So the best resolution for 3D printing depends on the size, shape, and detailing of the object. Sometimes you’ll just need to do a few test prints to determine what’s best for a specific print. Once you’ve printed over a hundred items, you should have a general idea of which resolution you’ll need to use for various objects.
What Is Cura Resolution?
Cura resolution is part of settings in Cura that allow you to set the minimum print distance between two points. You can also adjust the resolution in Cura by changing the Mesh Fixes values.
- Maximum Resolution – This is the minimum possible length of a line segment.
- Maximum Travel Resolution – The maximum length of a line segment.
- Maximum Deviation – The maximum distance the printer will deviate from the above parameters.
Additional resolution settings can be found under Preferences. Click on Preferences and then Configure Cura, then go to the Profiles. Also found under Settings, Configure settings visibility. There are pre-defined values according to your printer model, you can select these settings from low to super to produce lower or higher resolutions. As you’ll see if you go through the four settings, low, standard, dynamic, and super quality, the lower the values shown in millimeters (mm), the higher the resolution.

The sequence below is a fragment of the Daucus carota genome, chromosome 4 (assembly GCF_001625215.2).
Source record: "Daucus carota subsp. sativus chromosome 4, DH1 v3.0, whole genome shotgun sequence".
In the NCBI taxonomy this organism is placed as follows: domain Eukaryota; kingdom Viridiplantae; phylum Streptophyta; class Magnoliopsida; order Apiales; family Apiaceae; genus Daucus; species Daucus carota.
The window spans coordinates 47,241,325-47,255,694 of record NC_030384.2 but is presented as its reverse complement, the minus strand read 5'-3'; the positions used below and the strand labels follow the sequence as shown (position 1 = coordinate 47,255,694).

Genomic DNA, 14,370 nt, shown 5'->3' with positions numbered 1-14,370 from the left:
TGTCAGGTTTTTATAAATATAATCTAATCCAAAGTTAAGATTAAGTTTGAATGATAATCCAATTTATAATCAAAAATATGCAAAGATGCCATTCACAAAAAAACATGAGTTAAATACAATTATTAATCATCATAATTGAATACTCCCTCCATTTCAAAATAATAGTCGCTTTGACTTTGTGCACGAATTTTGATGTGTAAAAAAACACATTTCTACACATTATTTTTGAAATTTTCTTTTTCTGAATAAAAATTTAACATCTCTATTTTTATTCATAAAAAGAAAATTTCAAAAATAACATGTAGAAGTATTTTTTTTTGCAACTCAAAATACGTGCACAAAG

How Do I Increase The Resolution On My 3D Printer?
You can increase the resolution on your 3D printer by reducing the Mesh Fixes and by reducing the layer height values in your Cura Profiles section.
You can set your profile to super quality in preferences. There are four profiles to choose from, ranging from low to high quality.
3D printer maintenance contributes to high print resolution as moving parts can get dirty or worn down which leads to imperfections in the print. Keep all metal on metal parts well lubricated. Cover your machine to keep it as dust free as possible.
3D Printing Resolution VS Layer Height
3D resolution and layer height are basically just two ways of phrasing the same thing. The maximum resolution possible is determined by the minimum layer height and is measured in millimeters or microns.
Microns are a thousand times smaller than millimeters, and because 3D printers can make such infinitesimal movements, it’s easier to refer to 50 microns as opposed to 0.05 millimeters.
Ways To Improve 3D Print Quality
You can improve your print quality by experimenting with the resolution/quality settings. These settings can be found in Cura configuration under profiles. Increase or decrease the “Layer Height” by selecting different profiles. Certain 3D prints that don’t have much detail turn out great on lower resolutions, so the smallest resolution is not always the solution.